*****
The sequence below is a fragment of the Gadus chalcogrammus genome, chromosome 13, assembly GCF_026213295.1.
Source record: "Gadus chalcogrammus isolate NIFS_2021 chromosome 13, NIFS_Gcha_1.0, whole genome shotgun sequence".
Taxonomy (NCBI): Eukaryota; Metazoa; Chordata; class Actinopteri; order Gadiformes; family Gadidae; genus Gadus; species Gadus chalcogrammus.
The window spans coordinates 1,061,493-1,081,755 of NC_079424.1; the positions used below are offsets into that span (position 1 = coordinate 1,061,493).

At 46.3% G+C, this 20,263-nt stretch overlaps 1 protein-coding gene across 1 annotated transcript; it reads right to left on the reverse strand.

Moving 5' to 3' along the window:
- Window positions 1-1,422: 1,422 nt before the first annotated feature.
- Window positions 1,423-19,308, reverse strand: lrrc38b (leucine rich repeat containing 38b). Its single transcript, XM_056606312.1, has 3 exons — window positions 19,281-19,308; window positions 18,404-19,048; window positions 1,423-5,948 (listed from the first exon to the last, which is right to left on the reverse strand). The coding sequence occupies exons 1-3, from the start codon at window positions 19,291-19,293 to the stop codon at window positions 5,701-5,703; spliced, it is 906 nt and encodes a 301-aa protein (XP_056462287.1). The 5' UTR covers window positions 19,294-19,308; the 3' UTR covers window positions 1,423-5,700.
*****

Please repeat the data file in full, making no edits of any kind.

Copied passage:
The sequence below is a fragment of the Gadus chalcogrammus genome, chromosome 13, assembly GCF_026213295.1.
Source record: "Gadus chalcogrammus isolate NIFS_2021 chromosome 13, NIFS_Gcha_1.0, whole genome shotgun sequence".
Taxonomy (NCBI): Eukaryota; Metazoa; Chordata; class Actinopteri; order Gadiformes; family Gadidae; genus Gadus; species Gadus chalcogrammus.
The window spans coordinates 1,061,493-1,081,755 of NC_079424.1; the positions used below are offsets into that span (position 1 = coordinate 1,061,493).

At 46.3% G+C, this 20,263-nt stretch overlaps 1 protein-coding gene across 1 annotated transcript; it reads right to left on the reverse strand.

Moving 5' to 3' along the window:
- Window positions 1-1,422: 1,422 nt before the first annotated feature.
- Window positions 1,423-19,308, reverse strand: lrrc38b (leucine rich repeat containing 38b). Its single transcript, XM_056606312.1, has 3 exons — window positions 19,281-19,308; window positions 18,404-19,048; window positions 1,423-5,948 (listed from the first exon to the last, which is right to left on the reverse strand). The coding sequence occupies exons 1-3, from the start codon at window positions 19,291-19,293 to the stop codon at window positions 5,701-5,703; spliced, it is 906 nt and encodes a 301-aa protein (XP_056462287.1). The 5' UTR covers window positions 19,294-19,308; the 3' UTR covers window positions 1,423-5,700.